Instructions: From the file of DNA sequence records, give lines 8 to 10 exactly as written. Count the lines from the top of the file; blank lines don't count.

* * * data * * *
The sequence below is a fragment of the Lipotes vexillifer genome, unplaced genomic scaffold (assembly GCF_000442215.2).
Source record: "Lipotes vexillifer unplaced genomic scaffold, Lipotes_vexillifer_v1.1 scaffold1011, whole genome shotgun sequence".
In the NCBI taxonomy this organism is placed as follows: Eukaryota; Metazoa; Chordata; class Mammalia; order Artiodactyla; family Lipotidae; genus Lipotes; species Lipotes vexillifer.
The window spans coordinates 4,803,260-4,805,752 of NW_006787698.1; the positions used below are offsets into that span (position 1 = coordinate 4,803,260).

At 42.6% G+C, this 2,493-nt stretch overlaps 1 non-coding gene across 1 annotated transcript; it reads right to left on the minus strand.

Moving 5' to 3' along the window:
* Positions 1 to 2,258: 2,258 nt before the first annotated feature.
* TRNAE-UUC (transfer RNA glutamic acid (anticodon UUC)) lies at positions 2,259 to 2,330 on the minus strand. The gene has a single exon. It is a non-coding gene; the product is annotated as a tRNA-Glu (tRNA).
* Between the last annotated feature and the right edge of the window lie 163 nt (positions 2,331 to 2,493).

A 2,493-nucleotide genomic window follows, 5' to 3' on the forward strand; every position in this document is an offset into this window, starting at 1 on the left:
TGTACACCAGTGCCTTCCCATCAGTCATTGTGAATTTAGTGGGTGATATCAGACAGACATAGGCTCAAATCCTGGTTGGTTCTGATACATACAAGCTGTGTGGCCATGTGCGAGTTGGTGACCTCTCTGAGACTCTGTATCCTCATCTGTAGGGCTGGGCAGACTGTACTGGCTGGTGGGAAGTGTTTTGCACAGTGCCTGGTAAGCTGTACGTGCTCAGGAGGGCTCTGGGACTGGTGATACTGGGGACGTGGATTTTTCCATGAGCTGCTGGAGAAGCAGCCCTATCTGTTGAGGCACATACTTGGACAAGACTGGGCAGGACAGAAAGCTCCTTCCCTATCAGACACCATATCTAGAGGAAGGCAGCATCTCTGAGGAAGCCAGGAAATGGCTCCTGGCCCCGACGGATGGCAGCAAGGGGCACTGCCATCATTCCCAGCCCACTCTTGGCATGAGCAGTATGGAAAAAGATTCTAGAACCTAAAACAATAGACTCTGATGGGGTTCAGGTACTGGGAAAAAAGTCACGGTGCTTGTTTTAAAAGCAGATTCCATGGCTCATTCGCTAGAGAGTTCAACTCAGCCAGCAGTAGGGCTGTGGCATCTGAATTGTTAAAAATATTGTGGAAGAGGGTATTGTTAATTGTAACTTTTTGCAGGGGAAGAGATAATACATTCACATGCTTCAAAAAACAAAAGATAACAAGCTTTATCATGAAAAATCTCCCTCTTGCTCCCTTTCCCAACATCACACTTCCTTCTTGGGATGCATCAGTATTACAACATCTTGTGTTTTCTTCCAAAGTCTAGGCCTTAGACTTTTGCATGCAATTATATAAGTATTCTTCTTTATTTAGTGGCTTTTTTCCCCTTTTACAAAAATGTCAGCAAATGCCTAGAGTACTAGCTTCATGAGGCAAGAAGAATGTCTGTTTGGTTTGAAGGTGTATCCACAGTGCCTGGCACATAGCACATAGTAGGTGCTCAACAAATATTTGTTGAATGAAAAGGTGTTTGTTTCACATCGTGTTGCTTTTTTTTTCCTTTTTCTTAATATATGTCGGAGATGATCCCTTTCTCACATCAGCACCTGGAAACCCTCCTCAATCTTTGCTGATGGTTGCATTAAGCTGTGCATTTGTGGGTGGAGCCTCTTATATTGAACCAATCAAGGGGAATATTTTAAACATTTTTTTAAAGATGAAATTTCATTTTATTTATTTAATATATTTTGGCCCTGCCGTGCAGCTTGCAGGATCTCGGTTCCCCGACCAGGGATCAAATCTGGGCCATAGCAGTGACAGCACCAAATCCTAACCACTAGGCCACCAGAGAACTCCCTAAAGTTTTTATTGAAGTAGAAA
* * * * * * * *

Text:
* TRNAE-UUC (transfer RNA glutamic acid (anticodon UUC)) lies at positions 2,259 to 2,330 on the minus strand. The gene has a single exon. It is a non-coding gene; the product is annotated as a tRNA-Glu (tRNA).
* Between the last annotated feature and the right edge of the window lie 163 nt (positions 2,331 to 2,493).

A 2,493-nucleotide genomic window follows, 5' to 3' on the forward strand; every position in this document is an offset into this window, starting at 1 on the left: